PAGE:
September 27, 2019
The Changing Face of Substance Use is the focus of the fifth annual Recovery College conference on Friday 4 October at The Courtyard in Goole, which brings together leading experts in the field of recovery from drugs and alcohol.
The Recovery College is a regional initiative between The Alcohol & Drug Service (ADS), Rotherham Doncaster and South Humber NHS Foundation Trust, Spectrum CIC and the University of Derby. Also, this year the event is sponsored by the East Riding of Yorkshire Council.
The conference aims to share best practice, current thinking and the opportunity for those working in the field to network, share experiences and offer support.
Tim Young, CEO of The Alcohol and Drug Service says: “The theme of Recovery College 5 is ‘The Changing Face of Substance Use’ and will cover a range of areas including: the Criminal Justice system with a focus on prisons, image and performance enhancing drugs (IPEDs), NPS and festival drug testing, as well as prescription medicines.
“With the rapidly changing face of substance use Recovery College 5 provides an excellent opportunity for practitioners and professionals working in recovery to gather together with peers from across the sector.
“We have a fantastic line-up to focus on some of the substances and patterns of use which have changed over the recent years and to explore some of the innovative methods being developed in response to help the recovery journey of those involved.
“The Key note speaker, Dr Ed Day was appointed as the Government’s Drug Recovery Champion. He is a leading clinician and academic with extensive experience in the treatment and recovery of drug dependence and addiction. He will explore the Changing Face Of Substance Misuse and give his thoughts on what the future of drug treatment may hold.
“Subject speakers include; Joe Kean who is a leading researcher in the field of image and performance enhancing drugs (IPEDS). Michael Wheatley, Senior Recovery Adviser for HMPPS will discuss developments in tackling substance misuse with the prison and criminal justice system. Andy Maddison, Alcohol, Drugs and Homelessness Health and Wellbeing Programme Manager for Public Health England (Yorkshire and Humber) will discuss Novel Psychoactive Substances and developments in drug testing at festivals and Dr Soraya Mayet, Consultant Psychiatrist specialising in Addiction for the East Riding Partnership Drug and Alcohol Service will cover the current issues relating to Over Prescribing of Dependence Forming Medicines and what can be done to address this.”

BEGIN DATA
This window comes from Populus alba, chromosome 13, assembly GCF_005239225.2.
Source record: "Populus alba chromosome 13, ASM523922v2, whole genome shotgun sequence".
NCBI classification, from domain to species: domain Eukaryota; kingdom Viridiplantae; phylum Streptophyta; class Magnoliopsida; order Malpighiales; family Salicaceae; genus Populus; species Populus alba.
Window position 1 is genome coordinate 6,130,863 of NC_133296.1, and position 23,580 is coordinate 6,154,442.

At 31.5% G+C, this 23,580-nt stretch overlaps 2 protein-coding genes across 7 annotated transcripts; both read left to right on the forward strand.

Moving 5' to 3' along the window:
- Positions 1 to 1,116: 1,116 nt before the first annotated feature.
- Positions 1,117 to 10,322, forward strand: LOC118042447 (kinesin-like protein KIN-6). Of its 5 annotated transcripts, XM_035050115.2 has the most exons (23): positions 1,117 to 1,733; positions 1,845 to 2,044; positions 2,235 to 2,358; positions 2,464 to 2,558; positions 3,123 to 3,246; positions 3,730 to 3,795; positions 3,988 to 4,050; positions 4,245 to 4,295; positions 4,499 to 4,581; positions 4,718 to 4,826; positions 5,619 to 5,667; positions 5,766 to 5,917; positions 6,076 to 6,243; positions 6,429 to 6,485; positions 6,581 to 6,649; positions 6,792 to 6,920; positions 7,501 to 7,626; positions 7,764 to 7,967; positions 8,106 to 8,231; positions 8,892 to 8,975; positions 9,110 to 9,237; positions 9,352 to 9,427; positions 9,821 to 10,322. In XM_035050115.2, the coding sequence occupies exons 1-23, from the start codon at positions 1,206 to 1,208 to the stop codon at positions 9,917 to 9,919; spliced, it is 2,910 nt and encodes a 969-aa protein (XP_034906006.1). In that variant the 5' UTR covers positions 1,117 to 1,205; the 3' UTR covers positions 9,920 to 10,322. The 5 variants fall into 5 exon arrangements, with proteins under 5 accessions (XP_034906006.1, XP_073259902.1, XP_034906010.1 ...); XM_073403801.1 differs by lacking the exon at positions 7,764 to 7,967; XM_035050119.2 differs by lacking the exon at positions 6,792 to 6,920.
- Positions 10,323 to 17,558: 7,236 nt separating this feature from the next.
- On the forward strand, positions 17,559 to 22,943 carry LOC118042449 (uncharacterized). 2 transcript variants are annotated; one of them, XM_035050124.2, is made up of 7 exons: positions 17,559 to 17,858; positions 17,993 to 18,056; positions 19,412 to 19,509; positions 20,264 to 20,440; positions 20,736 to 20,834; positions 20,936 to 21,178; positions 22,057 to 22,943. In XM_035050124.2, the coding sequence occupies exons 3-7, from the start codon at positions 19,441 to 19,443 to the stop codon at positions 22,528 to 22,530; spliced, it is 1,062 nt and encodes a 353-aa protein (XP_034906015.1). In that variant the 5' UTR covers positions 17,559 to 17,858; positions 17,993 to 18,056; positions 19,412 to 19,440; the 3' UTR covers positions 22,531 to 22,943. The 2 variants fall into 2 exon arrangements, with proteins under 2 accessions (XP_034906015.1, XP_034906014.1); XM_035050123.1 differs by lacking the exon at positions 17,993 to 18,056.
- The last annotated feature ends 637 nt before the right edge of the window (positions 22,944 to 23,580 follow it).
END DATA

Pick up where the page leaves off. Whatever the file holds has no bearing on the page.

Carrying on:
People working within the field of recovery are invited along to attend this FREE event:
Date: Friday 4th October 2019 at 12:00 – 16:30
Venue: The Courtyard, Boothferry Road, Goole, DN14 6AE
September 20, 2019
This World Homeless Day (10th October), Emmaus Hull & East Riding are hosting their third Learn & Share event to highlight the rapidly growing issue across the UK and locally around homelessness.
A wide range of agencies will be coming together and will be available for information and support from 10am at Vineyard Church with keynote speakers lined up from 1pm onwards. This World Homeless Day event is open to all and is scheduled to finish around 3pm. Opened by Lord Mayor Steve Wilson.
Guest speakers will include:
Diane Hilton (Renew Drug and Alcohol Service)
Jon Kuhrt (Ministry of Housing, Specialist rough sleeping advisor)
Keith Hunter (Police and Crime Commissioner)
An Emmaus Companion
Director Kelly Finnis “Firstly we’d like to thank Hull Vineyard Church for hosting this important event, we really value the support received as we have simply outgrown Emmaus Lockwood Street! World Homeless Day is recognised globally by those working hard to reduce homelessness and social injustice. We have hosted this event for past the three years to draw attention to homeless people’s needs locally and provide the opportunity for the community to get involved. Most importantly we create a space for people to come together to learn and share information about the organisations directly involved in tackling homelessness”.
Emmaus Hull & East Riding supports formerly homeless people (companions) by giving them a home, meaningful work in a social enterprise and an opportunity to regain lost self-esteem to help rebuild their lives. We also run the Rough Sleeper Service for Hull & East Riding and various charitable enterprises.
[Kelly Finnis – Emmaus Hull and East Riding]